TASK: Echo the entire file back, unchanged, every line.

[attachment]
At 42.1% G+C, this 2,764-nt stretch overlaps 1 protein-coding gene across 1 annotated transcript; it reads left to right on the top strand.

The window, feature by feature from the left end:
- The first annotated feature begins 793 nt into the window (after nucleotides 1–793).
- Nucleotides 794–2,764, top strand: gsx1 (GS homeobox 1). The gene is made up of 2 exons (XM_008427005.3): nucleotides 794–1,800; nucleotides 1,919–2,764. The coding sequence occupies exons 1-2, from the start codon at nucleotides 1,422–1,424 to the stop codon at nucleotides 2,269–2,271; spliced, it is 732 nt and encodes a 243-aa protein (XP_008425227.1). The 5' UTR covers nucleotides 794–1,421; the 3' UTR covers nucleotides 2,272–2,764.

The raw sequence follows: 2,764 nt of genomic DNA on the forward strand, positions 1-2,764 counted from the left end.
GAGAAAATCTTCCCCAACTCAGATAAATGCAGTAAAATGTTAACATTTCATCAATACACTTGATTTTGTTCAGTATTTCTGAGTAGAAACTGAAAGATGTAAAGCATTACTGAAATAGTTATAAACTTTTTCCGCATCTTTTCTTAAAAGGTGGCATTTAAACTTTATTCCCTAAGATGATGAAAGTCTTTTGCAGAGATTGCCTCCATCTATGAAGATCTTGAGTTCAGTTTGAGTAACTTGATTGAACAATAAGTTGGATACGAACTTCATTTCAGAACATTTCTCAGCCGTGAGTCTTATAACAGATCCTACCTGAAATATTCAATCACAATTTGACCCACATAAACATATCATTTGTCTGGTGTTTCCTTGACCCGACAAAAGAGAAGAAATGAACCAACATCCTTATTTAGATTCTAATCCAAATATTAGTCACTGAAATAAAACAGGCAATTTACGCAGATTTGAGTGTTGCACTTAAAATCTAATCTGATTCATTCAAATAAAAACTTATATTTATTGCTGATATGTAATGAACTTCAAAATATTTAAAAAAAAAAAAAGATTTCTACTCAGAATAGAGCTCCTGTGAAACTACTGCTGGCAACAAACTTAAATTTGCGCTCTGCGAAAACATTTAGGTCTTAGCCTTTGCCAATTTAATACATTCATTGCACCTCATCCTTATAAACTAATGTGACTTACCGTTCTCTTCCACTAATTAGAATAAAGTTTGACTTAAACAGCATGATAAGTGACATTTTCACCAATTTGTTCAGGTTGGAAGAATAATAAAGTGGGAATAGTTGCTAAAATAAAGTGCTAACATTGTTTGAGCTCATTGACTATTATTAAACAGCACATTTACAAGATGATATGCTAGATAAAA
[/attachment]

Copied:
At 42.1% G+C, this 2,764-nt stretch overlaps 1 protein-coding gene across 1 annotated transcript; it reads left to right on the top strand.

The window, feature by feature from the left end:
- The first annotated feature begins 793 nt into the window (after nucleotides 1–793).
- Nucleotides 794–2,764, top strand: gsx1 (GS homeobox 1). The gene is made up of 2 exons (XM_008427005.3): nucleotides 794–1,800; nucleotides 1,919–2,764. The coding sequence occupies exons 1-2, from the start codon at nucleotides 1,422–1,424 to the stop codon at nucleotides 2,269–2,271; spliced, it is 732 nt and encodes a 243-aa protein (XP_008425227.1). The 5' UTR covers nucleotides 794–1,421; the 3' UTR covers nucleotides 2,272–2,764.

The raw sequence follows: 2,764 nt of genomic DNA on the forward strand, positions 1-2,764 counted from the left end.
GAGAAAATCTTCCCCAACTCAGATAAATGCAGTAAAATGTTAACATTTCATCAATACACTTGATTTTGTTCAGTATTTCTGAGTAGAAACTGAAAGATGTAAAGCATTACTGAAATAGTTATAAACTTTTTCCGCATCTTTTCTTAAAAGGTGGCATTTAAACTTTATTCCCTAAGATGATGAAAGTCTTTTGCAGAGATTGCCTCCATCTATGAAGATCTTGAGTTCAGTTTGAGTAACTTGATTGAACAATAAGTTGGATACGAACTTCATTTCAGAACATTTCTCAGCCGTGAGTCTTATAACAGATCCTACCTGAAATATTCAATCACAATTTGACCCACATAAACATATCATTTGTCTGGTGTTTCCTTGACCCGACAAAAGAGAAGAAATGAACCAACATCCTTATTTAGATTCTAATCCAAATATTAGTCACTGAAATAAAACAGGCAATTTACGCAGATTTGAGTGTTGCACTTAAAATCTAATCTGATTCATTCAAATAAAAACTTATATTTATTGCTGATATGTAATGAACTTCAAAATATTTAAAAAAAAAAAAAGATTTCTACTCAGAATAGAGCTCCTGTGAAACTACTGCTGGCAACAAACTTAAATTTGCGCTCTGCGAAAACATTTAGGTCTTAGCCTTTGCCAATTTAATACATTCATTGCACCTCATCCTTATAAACTAATGTGACTTACCGTTCTCTTCCACTAATTAGAATAAAGTTTGACTTAAACAGCATGATAAGTGACATTTTCACCAATTTGTTCAGGTTGGAAGAATAATAAAGTGGGAATAGTTGCTAAAATAAAGTGCTAACATTGTTTGAGCTCATTGACTATTATTAAACAGCACATTTACAAGATGATATGCTAGATAAAA